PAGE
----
“And why do you want to see the queen?” asked the guard, evidently shocked that anyone could ever want to see Malif. The Assassin couldn’t blame him.
“I have the answer to her little... pet peeve.” The Assassin gave a grim smirk from beneath the hood. If the guard hadn’t puzzled it out already, he would know who the Assassin was now so long as he had more brains than the bumpkin before him.
“Please wait,” said the guard stiffly before going inside, likely to inform the superior. He was tall and lanky, the ill-fitting armor creaking loudly as he abandoned his station.
With stunning speed, Snow darted into a window. The Assassin mentally traced her path, starting in the guard’s armor room and ending as close to Malif as possible. The Assassin would secure the beast, and then the two would take Malif.
The Assassin had slit the throats of kings, hunted impossible monsters, slaughtered armies... but nothing this utterly idiotic.
The lanky guard returned, a stout, shaggy-headed man in tow.
The second guard pointed a thick finger at the Assassin.
“God save your souls.”
“Bit late for my soul, I think,” said the Assassin. “I mean, my mind and heart are already-” he made a poof sound, spreading his fingers apart.
“A monster like you never had a heart,” snapped the man.
A red hood. A chipped cup. Bloody and broken.
He’d had a heart once.
The Assassin flashed a cocky smile. “Then your queen and I will get off soaringly.”
The two guards, whom the Assassin named Lanky and Stout, marched him into the castle. He refused to let himself think of what he had done to Stout. Kill his son? Burn his crops? Or did he blame the Assassin for Malif in general?
Refusing his own thoughts never went as planned.
They walked through enough corridors of stone that the Assassin feared Snow might never find them. They finally stopped in front of an unassumingly small door.
“Just try an’ kill her,” hissed Stout. “One of you’ll die if you do, an’ the world’ll be a better place for it.”
Lanky unlocked the door, and Stout pushed the Assassin inside. But the moment he crossed the threshold, he froze. It was not entirely of his own free will; magic was holding him in place. But the Assassin would have frozen in any case. Kneeling on the floor, bound by magic, was Snow.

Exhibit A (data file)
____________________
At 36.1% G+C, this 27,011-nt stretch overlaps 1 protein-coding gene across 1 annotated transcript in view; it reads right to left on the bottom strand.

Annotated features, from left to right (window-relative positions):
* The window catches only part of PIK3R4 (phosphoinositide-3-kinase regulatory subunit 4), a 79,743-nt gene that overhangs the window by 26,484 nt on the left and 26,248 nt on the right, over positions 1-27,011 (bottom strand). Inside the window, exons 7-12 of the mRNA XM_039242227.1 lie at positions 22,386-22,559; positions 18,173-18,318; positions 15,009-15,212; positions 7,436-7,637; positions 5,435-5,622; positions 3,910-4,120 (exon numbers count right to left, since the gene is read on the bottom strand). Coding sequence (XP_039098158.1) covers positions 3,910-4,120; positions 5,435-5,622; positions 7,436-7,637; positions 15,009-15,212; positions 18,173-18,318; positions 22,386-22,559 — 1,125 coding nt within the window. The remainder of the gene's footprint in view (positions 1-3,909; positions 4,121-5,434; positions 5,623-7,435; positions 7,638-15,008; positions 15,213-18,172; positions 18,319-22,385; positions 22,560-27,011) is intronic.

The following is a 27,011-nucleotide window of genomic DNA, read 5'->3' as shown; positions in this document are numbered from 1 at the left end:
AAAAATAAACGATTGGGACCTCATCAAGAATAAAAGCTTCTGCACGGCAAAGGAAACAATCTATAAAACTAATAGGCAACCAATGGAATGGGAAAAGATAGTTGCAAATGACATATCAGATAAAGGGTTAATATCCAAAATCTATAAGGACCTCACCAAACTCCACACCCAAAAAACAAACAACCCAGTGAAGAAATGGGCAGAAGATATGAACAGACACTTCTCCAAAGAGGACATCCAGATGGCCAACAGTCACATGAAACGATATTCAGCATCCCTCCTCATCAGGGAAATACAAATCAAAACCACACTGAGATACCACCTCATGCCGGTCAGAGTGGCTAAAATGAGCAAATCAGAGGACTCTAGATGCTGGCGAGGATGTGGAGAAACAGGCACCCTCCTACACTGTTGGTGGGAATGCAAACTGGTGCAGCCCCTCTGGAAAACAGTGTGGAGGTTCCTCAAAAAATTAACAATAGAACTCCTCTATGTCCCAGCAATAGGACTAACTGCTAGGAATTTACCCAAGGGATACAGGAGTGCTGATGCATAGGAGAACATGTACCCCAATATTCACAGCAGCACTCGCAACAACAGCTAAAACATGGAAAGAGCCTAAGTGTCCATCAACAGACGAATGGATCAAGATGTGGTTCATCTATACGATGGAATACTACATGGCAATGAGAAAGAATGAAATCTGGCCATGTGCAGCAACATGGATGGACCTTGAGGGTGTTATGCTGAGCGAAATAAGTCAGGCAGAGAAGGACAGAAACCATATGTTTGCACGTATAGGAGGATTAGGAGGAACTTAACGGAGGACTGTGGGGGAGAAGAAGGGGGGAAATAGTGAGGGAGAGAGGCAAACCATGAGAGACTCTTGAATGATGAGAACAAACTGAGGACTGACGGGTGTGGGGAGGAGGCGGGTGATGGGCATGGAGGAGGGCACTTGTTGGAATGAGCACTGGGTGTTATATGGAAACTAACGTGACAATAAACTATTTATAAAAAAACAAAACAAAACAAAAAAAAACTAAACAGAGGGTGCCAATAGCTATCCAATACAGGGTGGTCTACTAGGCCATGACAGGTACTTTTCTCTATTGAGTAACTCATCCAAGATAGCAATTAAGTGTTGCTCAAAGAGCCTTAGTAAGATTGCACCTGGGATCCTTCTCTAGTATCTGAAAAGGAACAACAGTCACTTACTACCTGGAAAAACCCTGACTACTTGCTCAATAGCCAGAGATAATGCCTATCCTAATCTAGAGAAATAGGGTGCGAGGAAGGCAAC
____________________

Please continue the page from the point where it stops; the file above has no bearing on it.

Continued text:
And draped on her shoulders was a single, very bloody cloak.
The shock jolted through him then faded. He seized up the situation. He could take the guards behind him, and he knew the path through the fortress. But Malif was aware that they were here. It was likely her holding them in place.
Her that had gotten her hands on that cursed cloak.
“You,” said the Assassin to Snow, his voice faltering out of his control. “Did a terrible job.”
Snow, who had every right to be grief, anger and terror-stricken, only gave him a cold look.
“Malif?” the Assassin called. “You know we can’t do anything to you now. Come out. We can talk.”
Snow closed her eyes.
“Malif?” He said it louder.
“Curses, curses,” crooned a voice. For a split second, the Assassin thought a thousand more would follow it. It was so penetrating, reverberating in his mind. When it wasn’t followed up by a blood-thirsty KILL HER, he rather felt like he’d missed a step going down the stairs.
“Yeah, curses,” said the Assassin. His voice grew playful, urging a banter. “Like the one you’ve got in here somewhere. I’m awfully familiar with that curse, you know.”
“You can control it,” the voice said. It was definitely a woman’s. Malif’s, he had to assume. He watched Snow cringe at the voice, her features twisting into minuscule grimaces.
It had to be Malif.
“You couldn’t,” he said. “It took me nearly a century to learn how.”
“Lies,” Malif hissed.
The Assassin stopped, shocked at the blatant refutation.
“That’s not how you banter,” he scolded after a moment.
“I’ve studied that curse,” said Malif. Her voice was almost sleepy, the words starting out sharp and ending in a drawl. Attacking you, then lingering as she savored the sound. “I’ve traced it back generations, watched your moves, seen how it works.”
The Assassin frowned.
Generations? But there had only been him and his daughter. And how someone could have watched the Assassin’s every move was beyond him; the beast covered his tracks well.
“Well, I was actually there for the whole thing. It would take years to overcome the beast’s lu-”
The words were sharp, biting into the Assassin’s ears like a winter wind.
“One... day? One day what?”
“That’s how long it took the princess to overpower the curse.”
The Assassin’s eyes grew wide beneath the hood.
“Be- that’s impossible.”
Malif lied. She lied to get power, lied to keep it. She’d lie to throw him off. To get what she wanted.
What did she want?
She wants me to assume Adalina has control, he thought. She wants me to assume Adalina will be fine. She doesn’t want me in control of the curse. She knows I could betray her.
Armed with the thought, he plunged on.
“That’s impossible,” he repeated. “I want proof.”
He could hear the smile in her lazy voice. “Then have it.”